October 24, 2018

Theatre UAB presents “Angels in America, Part I: Millennium Approaches”

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theatre angels america 13aTheatre UAB's "Angels in America, Part I: Millennium Approaches”Theatre UAB will present Tony Kushner’s celebrated epic, “Angels in America, Part I: Millennium Approaches,” from Nov. 7-10 and Nov. 14-17, at the University of Alabama at Birmingham

Theatre UAB is the performance company of the College of Arts and SciencesDepartment of Theatre

Separate but connected New Yorkers grapple with sexuality, politics and religion during the AIDS crisis of the 1980s. The play examines the emerging AIDS epidemic and how the disease confronted and changed the gay community during the last years of the 20th century in America.  Compassionate, spiritual, often witty and completely captivating, Kushner’s words question the politics, economics and spirituality of the times. The production is directed by Assistant Professor of Theatre Jack Cannon, MFA, and senior theater major Hayley Procacci. 

Performances are at 7:30 p.m. nightly Nov. 7-10 and Nov. 14-16 and 2 p.m. Nov. 17 in UAB’s Alys Stephens Performing Arts Center, Odess Theatre. This play contains strong sexual content and adult language. Admission is $15; student tickets are $6. Tickets for UAB employees and senior citizens are $10. For tickets, call 205-975-2787 or go to www.AlysStephens.org. Visit Theatre UAB online at www.uab.edu/cas/theatre

The majority of the play’s principal characters are trapped in the throes of self-denial and doubt.  These stories of three individual characters become entwined as the play moves forward, challenging each character’s sense of self-worth and spiritual devotion, Cannon says. 

“Stitched into these character’s lives are divine and ghostly characters that warn and herald a coming of a new order, a new spirituality, a new millennium,” Cannon said. “‘Angels in America’ captures the whirlwind of changes confronted by a country in crisis and a people longing to be truly free.” 

"Kushner leads us to the conviction that we must find community and peace in the midst of uncertainty and adversity," Procacci said.

Eight primary actors portray 20 different characters, including women portraying male roles, actors playing ghosts, as well as characters of the “godly” realm. Theatre UAB’s production adds three other performers, known as shadows, that help bridge the play’s shifting scenes between reality and fantasy. J. Marc Quattlebaum’s scenic design is an abstract environment based on the Brutalist architecture movement, a metaphorical memorialized meeting place, which honors the previous American century. The 26 different scenes and locations of the play all take place in this one shared location. The design allows the pacing of the play to remain quick, innovative and ever-changing.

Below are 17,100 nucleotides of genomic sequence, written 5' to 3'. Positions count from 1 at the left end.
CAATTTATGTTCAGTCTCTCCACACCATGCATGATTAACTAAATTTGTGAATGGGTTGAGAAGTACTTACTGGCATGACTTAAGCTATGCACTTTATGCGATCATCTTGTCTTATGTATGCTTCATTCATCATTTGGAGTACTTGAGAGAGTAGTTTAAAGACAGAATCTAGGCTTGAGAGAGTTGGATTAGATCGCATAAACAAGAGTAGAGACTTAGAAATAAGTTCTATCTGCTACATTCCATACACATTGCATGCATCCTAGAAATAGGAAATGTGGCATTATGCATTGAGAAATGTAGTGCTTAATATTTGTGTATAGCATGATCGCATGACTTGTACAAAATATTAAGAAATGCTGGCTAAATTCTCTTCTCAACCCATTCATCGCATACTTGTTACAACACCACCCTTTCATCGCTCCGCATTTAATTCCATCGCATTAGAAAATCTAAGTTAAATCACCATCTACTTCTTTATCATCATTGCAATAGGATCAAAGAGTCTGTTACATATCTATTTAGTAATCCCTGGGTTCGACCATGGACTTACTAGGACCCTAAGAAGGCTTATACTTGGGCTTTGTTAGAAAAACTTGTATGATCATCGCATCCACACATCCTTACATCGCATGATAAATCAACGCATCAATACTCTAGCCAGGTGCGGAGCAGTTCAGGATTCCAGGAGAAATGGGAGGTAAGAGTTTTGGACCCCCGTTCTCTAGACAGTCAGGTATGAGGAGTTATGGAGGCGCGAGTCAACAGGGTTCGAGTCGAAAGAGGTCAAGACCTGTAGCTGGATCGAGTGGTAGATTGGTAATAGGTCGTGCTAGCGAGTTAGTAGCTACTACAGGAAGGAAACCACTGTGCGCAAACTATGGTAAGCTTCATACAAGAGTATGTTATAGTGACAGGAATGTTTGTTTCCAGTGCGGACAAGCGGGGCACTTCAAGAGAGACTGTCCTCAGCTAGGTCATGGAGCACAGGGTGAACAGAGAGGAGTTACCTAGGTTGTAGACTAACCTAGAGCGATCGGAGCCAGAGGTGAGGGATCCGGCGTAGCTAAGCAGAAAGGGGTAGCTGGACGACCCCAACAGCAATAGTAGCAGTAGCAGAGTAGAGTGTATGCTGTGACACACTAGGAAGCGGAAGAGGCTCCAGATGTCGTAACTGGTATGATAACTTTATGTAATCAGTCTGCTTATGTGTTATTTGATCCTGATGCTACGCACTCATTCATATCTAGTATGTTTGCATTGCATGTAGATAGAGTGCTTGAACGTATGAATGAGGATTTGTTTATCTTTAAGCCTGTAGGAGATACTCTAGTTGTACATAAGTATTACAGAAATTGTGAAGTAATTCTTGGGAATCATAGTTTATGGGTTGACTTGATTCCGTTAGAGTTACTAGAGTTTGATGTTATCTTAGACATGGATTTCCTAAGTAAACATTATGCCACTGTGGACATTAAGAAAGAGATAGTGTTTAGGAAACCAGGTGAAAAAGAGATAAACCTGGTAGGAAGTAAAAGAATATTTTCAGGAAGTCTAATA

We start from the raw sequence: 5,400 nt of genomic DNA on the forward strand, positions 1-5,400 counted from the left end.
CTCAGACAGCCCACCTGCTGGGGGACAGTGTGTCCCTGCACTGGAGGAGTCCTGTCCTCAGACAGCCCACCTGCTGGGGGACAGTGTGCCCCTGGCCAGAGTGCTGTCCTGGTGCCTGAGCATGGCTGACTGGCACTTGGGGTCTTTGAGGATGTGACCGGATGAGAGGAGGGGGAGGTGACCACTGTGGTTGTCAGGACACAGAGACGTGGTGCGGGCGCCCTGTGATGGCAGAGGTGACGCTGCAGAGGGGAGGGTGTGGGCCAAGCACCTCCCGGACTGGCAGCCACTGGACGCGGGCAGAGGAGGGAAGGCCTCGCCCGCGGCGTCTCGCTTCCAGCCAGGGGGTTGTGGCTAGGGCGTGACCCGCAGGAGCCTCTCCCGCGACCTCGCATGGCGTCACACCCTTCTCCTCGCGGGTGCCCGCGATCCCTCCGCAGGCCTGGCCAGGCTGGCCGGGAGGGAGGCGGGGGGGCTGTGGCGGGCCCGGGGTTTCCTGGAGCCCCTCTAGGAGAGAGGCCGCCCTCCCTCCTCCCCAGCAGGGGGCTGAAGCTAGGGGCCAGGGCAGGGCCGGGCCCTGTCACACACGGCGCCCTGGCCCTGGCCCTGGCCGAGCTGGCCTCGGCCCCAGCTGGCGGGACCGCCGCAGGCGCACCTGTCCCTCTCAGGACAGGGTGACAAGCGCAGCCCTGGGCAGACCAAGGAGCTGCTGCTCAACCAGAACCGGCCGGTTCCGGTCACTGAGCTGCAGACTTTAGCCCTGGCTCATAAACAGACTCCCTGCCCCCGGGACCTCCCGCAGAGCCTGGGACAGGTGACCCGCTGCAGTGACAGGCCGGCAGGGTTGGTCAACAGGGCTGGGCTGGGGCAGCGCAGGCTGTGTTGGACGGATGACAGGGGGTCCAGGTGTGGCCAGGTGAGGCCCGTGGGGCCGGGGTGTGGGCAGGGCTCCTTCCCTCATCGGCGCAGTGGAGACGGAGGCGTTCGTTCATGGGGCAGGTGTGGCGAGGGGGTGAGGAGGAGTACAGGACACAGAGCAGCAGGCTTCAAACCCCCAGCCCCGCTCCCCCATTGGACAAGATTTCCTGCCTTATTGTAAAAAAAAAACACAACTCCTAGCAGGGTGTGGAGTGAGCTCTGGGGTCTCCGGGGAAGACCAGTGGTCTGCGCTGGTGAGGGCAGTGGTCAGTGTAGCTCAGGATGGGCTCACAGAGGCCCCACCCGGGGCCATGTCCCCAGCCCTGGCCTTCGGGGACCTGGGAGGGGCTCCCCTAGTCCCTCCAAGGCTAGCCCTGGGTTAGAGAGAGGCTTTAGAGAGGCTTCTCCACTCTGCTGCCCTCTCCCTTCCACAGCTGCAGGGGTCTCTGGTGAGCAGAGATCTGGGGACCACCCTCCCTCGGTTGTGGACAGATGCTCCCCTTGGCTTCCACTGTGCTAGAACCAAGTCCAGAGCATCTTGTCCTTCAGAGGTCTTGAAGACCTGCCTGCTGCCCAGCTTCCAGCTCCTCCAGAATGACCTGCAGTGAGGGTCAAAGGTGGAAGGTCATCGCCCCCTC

Strong student involvement as part of the production team makes this Theatre UAB production unique, Cannon says. Sophomore Olivia Bowles designs the production’s costumes from styles of the American 1980s as well as the divine and ghostly apparel of the play’s more spiritual characters. Tanier Dutton, a senior double-majoring in English as well as theater, is the dramaturge for the play, researching the politics, economics and various religions represented in “Angels in America.” Dutton writes: 

“Theatre UAB’s production … has an emotional connection to the play. Even though it takes place in New York, the Southern United States is the new epicenter for HIV/AIDS. Nearly half of all new AIDS diagnoses occur in the South. Birmingham is also ranked 17 on the highest rates list of HIV infection in cities. However, there is a silver lining. Birmingham is home to UAB’s Center for AIDS Research and the 1917 Clinic — both being world-renowned centers in the research and treatment of AIDS, and host internationally renowned experts in HIV/AIDS as well. So when the company is telling this story, they are not only telling the stories of these brave men and women in New York, but also of the men and women of Birmingham — our brothers and sisters, mothers and fathers. Theatre UAB is humbled to be able to follow in the footsteps of the 1917 Clinic and the UAB Center for AIDS Research not only as we raise awareness for HIV/AIDS, but as we show it.” 

The cast is Victoria Cruz of Birmingham; Maggie Moore of Madison; Jackson Perry of Hoover; Devin Franklin of Birmingham; Lew Williams of Scottsboro; David Parker of Birmingham; Chance Novalis of Madison; Laurel Floen of Apollo Beach, Georgia; Brett Everingham of Atlanta, Georgia; Raiya Goodman of Houston, Texas; and Antonio Mitchell of Phenix City. The play’s stage management is by Spencer Webb of Madison; Rachel-Marie Strazza of New York, New York; and Clara Holmes of Grand Blanc, Michigan. 

UAB Department of Theatre faculty for the production includes Marlene Johnson, vocal and dialect coach; Kelly Allison, lighting designer; Amy Page, costume director; and Ed Zuckerman, production manager and technical director. Theatre staff for the production includes Quattlebaum, scenic designer and properties master; Sharon Morgan, costume shop supervisor; Sean Doyle, stage electrics director; and David Page, assistant technical director.